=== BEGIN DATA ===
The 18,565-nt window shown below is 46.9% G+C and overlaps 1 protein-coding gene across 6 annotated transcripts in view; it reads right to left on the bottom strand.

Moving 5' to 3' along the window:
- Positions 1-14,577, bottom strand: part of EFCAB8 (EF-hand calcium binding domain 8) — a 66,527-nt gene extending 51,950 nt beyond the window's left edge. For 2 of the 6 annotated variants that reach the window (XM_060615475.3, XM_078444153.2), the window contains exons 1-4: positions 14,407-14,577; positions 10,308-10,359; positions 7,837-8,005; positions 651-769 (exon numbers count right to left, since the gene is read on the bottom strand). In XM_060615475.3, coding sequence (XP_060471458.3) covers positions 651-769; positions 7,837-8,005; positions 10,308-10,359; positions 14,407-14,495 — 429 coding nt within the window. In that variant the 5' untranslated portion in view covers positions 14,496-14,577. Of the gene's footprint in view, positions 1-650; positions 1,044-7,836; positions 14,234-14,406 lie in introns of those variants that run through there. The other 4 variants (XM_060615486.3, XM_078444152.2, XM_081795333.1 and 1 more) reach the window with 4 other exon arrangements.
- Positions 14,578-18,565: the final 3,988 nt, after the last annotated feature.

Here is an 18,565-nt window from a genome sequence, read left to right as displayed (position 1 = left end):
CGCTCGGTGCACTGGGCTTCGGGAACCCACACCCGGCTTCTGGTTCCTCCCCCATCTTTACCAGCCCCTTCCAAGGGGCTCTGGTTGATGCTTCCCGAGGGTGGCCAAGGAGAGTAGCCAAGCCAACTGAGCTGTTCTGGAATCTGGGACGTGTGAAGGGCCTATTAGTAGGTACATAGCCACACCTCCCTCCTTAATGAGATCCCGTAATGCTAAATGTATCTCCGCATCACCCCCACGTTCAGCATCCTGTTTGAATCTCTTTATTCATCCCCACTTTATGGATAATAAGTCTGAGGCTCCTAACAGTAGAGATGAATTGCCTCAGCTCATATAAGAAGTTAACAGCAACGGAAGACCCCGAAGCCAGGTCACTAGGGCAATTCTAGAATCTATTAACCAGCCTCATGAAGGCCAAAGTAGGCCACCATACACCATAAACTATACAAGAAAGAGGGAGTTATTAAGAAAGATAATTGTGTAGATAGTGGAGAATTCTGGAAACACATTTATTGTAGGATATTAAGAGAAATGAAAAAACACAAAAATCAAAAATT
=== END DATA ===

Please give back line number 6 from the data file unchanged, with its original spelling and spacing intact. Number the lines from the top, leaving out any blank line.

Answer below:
CGCTCGGTGCACTGGGCTTCGGGAACCCACACCCGGCTTCTGGTTCCTCCCCCATCTTTACCAGCCCCTTCCAAGGGGCTCTGGTTGATGCTTCCCGAGGGTGGCCAAGGAGAGTAGCCAAGCCAACTGAGCTGTTCTGGAATCTGGGACGTGTGAAGGGCCTATTAGTAGGTACATAGCCACACCTCCCTCCTTAATGAGATCCCGTAATGCTAAATGTATCTCCGCATCACCCCCACGTTCAGCATCCTGTTTGAATCTCTTTATTCATCCCCACTTTATGGATAATAAGTCTGAGGCTCCTAACAGTAGAGATGAATTGCCTCAGCTCATATAAGAAGTTAACAGCAACGGAAGACCCCGAAGCCAGGTCACTAGGGCAATTCTAGAATCTATTAACCAGCCTCATGAAGGCCAAAGTAGGCCACCATACACCATAAACTATACAAGAAAGAGGGAGTTATTAAGAAAGATAATTGTGTAGATAGTGGAGAATTCTGGAAACACATTTATTGTAGGATATTAAGAGAAATGAAAAAACACAAAAATCAAAAATT